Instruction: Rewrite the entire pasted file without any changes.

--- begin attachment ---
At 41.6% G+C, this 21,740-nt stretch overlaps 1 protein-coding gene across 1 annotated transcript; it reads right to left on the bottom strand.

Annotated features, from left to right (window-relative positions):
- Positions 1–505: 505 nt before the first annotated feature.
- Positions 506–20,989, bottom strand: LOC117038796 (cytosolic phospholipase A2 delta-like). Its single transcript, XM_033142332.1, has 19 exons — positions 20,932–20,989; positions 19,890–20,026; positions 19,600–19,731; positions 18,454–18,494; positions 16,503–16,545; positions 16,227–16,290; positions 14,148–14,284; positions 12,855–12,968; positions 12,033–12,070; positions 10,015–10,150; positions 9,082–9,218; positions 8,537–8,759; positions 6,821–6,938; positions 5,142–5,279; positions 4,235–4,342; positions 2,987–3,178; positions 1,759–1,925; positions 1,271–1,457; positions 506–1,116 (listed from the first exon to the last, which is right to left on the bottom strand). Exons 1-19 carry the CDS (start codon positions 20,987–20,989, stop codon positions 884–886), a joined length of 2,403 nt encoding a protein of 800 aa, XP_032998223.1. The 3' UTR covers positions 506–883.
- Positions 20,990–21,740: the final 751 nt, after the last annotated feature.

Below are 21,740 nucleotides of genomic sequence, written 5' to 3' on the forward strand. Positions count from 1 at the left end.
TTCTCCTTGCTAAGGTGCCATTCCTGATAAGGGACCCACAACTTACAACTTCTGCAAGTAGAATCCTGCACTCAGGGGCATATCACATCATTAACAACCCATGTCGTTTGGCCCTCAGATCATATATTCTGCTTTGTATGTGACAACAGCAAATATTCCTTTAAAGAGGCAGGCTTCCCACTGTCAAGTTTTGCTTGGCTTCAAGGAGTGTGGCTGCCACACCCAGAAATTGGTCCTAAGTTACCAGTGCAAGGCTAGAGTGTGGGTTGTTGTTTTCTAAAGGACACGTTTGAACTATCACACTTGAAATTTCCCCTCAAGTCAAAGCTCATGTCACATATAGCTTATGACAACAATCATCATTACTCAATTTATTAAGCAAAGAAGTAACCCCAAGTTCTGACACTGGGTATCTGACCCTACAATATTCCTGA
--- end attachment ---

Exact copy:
At 41.6% G+C, this 21,740-nt stretch overlaps 1 protein-coding gene across 1 annotated transcript; it reads right to left on the bottom strand.

Annotated features, from left to right (window-relative positions):
- Positions 1–505: 505 nt before the first annotated feature.
- Positions 506–20,989, bottom strand: LOC117038796 (cytosolic phospholipase A2 delta-like). Its single transcript, XM_033142332.1, has 19 exons — positions 20,932–20,989; positions 19,890–20,026; positions 19,600–19,731; positions 18,454–18,494; positions 16,503–16,545; positions 16,227–16,290; positions 14,148–14,284; positions 12,855–12,968; positions 12,033–12,070; positions 10,015–10,150; positions 9,082–9,218; positions 8,537–8,759; positions 6,821–6,938; positions 5,142–5,279; positions 4,235–4,342; positions 2,987–3,178; positions 1,759–1,925; positions 1,271–1,457; positions 506–1,116 (listed from the first exon to the last, which is right to left on the bottom strand). Exons 1-19 carry the CDS (start codon positions 20,987–20,989, stop codon positions 884–886), a joined length of 2,403 nt encoding a protein of 800 aa, XP_032998223.1. The 3' UTR covers positions 506–883.
- Positions 20,990–21,740: the final 751 nt, after the last annotated feature.

Below are 21,740 nucleotides of genomic sequence, written 5' to 3' on the forward strand. Positions count from 1 at the left end.
TTCTCCTTGCTAAGGTGCCATTCCTGATAAGGGACCCACAACTTACAACTTCTGCAAGTAGAATCCTGCACTCAGGGGCATATCACATCATTAACAACCCATGTCGTTTGGCCCTCAGATCATATATTCTGCTTTGTATGTGACAACAGCAAATATTCCTTTAAAGAGGCAGGCTTCCCACTGTCAAGTTTTGCTTGGCTTCAAGGAGTGTGGCTGCCACACCCAGAAATTGGTCCTAAGTTACCAGTGCAAGGCTAGAGTGTGGGTTGTTGTTTTCTAAAGGACACGTTTGAACTATCACACTTGAAATTTCCCCTCAAGTCAAAGCTCATGTCACATATAGCTTATGACAACAATCATCATTACTCAATTTATTAAGCAAAGAAGTAACCCCAAGTTCTGACACTGGGTATCTGACCCTACAATATTCCTGA